Of the trade operations managers at ten US fund management firms contacted by FinOps Report which do not rely on an outsourced or supplemental trading desk, seven say that the pandemic has reinforced the need to enhance their disaster recovery plans with a trader ready to step in during an emergency. The remaining three fund managers say they are re-evaluating their costs and will consider either an outsourced or supplemental trading model within the next year. Of those three, two say they would implement supplemental trading for equity transactions in Asia-Pacific-based firms. Paris-based consultancy Opimas predicts that even if the outsourcing boom eases as the buy-side adapts to trading from home, at least 20 percent of fund managers with over US$50 billion in assets will outsource part of their business over the next few years.
Outsourced trading providers serve as middlemen between the buy-side and sell-side in handling order flows, but their goal is to mimic the buy-side trading desk in terms of how they interact with clients. The fund manager has a single relationship with the outsourced trading provider, which in turn has relationships with multiple other brokers and trading venues. In some cases, the fund manager is the disclosed counterparty while in others it is anonymous. The trade execution provider will also replicate the fund manager’s technology in order management systems, trade execution management systems, direct market access, compliance platforms, customized algorithms, and pre-and post-trade cost analysis. The result is the creation of an entire enterprise apart from the portfolio management desk, which deals in high-level investment strategies.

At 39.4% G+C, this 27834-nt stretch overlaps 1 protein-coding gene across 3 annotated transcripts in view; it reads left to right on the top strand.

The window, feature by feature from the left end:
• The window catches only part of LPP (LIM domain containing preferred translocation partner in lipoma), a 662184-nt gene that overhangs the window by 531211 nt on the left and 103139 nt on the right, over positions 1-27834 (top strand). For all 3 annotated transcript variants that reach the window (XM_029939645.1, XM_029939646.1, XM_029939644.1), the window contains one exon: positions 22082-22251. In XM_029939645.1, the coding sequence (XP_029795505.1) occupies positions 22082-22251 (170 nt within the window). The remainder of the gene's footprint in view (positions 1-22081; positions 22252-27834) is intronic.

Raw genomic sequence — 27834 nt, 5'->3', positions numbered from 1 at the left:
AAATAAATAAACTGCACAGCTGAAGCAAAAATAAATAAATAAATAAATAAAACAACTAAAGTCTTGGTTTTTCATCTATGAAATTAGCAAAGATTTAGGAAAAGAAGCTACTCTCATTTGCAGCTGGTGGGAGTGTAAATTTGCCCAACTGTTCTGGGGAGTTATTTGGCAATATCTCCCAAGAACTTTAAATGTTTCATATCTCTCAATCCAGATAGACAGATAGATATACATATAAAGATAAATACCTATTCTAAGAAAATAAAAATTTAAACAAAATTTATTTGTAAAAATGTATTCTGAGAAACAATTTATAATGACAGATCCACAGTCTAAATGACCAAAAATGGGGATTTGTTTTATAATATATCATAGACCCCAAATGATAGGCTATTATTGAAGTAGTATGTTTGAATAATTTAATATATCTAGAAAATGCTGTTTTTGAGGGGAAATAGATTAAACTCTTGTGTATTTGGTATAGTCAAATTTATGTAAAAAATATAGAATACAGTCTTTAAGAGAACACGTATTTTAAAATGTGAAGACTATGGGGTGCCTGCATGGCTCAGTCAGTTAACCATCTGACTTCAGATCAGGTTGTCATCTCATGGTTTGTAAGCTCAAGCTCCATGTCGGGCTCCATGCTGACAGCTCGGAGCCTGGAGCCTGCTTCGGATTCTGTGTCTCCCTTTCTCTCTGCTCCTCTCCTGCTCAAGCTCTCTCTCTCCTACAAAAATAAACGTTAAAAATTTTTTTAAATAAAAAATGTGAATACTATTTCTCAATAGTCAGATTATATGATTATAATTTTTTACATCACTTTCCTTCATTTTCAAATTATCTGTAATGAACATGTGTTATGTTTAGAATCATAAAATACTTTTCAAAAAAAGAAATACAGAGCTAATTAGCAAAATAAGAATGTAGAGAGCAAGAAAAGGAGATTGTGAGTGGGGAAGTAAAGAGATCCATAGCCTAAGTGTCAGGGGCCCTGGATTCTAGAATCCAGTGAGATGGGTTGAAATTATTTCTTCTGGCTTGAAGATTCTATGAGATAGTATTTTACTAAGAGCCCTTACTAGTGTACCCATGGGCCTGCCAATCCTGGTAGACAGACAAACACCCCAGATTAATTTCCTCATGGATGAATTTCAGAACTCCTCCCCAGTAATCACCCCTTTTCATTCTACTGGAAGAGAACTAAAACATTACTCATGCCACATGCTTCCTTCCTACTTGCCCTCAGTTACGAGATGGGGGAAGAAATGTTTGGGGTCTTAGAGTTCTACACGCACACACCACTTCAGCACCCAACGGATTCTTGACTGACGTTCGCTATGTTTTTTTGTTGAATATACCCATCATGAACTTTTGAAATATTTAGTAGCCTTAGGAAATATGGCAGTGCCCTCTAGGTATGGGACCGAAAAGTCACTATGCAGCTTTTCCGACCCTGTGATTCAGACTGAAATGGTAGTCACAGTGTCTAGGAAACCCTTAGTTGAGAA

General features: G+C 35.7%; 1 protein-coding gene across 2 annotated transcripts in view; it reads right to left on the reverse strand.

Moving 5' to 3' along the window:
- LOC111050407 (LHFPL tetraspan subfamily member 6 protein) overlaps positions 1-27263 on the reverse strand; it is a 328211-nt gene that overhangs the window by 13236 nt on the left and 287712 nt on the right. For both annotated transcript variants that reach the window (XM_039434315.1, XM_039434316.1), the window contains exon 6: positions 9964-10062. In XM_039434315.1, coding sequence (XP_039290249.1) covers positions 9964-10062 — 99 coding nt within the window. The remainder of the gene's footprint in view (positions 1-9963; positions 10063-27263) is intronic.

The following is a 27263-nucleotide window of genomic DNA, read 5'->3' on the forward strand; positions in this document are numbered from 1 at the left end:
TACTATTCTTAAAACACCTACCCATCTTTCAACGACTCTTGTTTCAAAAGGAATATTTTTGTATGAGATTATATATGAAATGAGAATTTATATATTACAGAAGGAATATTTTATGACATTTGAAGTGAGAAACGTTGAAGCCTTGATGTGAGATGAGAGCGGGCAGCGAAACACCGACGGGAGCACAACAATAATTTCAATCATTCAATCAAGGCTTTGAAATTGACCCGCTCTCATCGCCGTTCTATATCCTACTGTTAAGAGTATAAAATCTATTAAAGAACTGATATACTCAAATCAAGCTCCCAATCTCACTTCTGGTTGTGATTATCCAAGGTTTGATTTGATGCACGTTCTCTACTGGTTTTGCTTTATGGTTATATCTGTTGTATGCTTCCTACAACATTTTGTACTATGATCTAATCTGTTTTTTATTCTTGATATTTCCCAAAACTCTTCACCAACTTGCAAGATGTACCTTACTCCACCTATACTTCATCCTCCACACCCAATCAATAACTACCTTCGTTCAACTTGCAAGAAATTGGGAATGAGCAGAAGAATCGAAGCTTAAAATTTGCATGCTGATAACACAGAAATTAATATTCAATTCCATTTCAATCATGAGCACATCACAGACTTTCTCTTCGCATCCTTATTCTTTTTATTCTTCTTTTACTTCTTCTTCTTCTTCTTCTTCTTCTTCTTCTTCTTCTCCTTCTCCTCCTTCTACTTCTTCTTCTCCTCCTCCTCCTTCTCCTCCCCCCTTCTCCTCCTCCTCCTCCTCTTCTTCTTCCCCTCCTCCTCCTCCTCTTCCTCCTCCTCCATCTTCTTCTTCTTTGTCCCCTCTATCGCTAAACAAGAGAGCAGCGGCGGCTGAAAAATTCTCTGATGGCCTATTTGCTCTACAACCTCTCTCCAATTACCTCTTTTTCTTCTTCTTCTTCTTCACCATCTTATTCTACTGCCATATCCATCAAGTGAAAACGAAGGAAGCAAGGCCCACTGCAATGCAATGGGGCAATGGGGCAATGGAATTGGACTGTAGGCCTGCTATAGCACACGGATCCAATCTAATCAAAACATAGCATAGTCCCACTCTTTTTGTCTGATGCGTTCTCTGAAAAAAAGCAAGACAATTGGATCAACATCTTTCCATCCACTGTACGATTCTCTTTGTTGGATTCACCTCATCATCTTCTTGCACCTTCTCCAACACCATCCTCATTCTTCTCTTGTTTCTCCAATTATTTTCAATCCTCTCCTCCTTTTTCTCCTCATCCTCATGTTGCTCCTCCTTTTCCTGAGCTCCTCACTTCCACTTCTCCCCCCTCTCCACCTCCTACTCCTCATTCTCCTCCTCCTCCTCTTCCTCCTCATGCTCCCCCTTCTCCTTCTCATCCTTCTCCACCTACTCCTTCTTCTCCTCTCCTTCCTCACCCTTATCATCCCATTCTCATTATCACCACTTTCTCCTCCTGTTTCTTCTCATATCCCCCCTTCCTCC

There are two main flavors of outsourcing to choose from: the fully outsourced model and the supplemental or hybrid model. In the fully-outsourced model, the service provider takes over all of the trade execution requirements while in the supplemental or hybrid model only part of the trading desk is taken over or rather it is added. The idea behind the supplemental or hybrid model is that the buy-side can access foreign geographies when its internal traders may be fast asleep; access parts of the liquidity spectrum outside of the internal desk’s reach, or deal with difficult transactions that require anonymity for minimal market impact and to preserve alpha.
The outsourced model also has variations depending on the level of customer service. JonesTrading, for one, says that its most recent area of focus is business continuity where the firm backs up an internal trading desk handling a fully redundant trading solution to seamlessly execute orders upon any business interruption. Its fully-outsourced trading desk outsources all trading and middle office services with a dedicated trading team. Its enterprise-outsourced service model, which represents a twist on the fully-outsourced model, in adding sponsored technology and potentially a co-located dedicated trader in the client’s office. The supplemental model — which JonesTrading calls the regional focused outsourced model — allows Jones to handle “non-focus” regional trading for clients.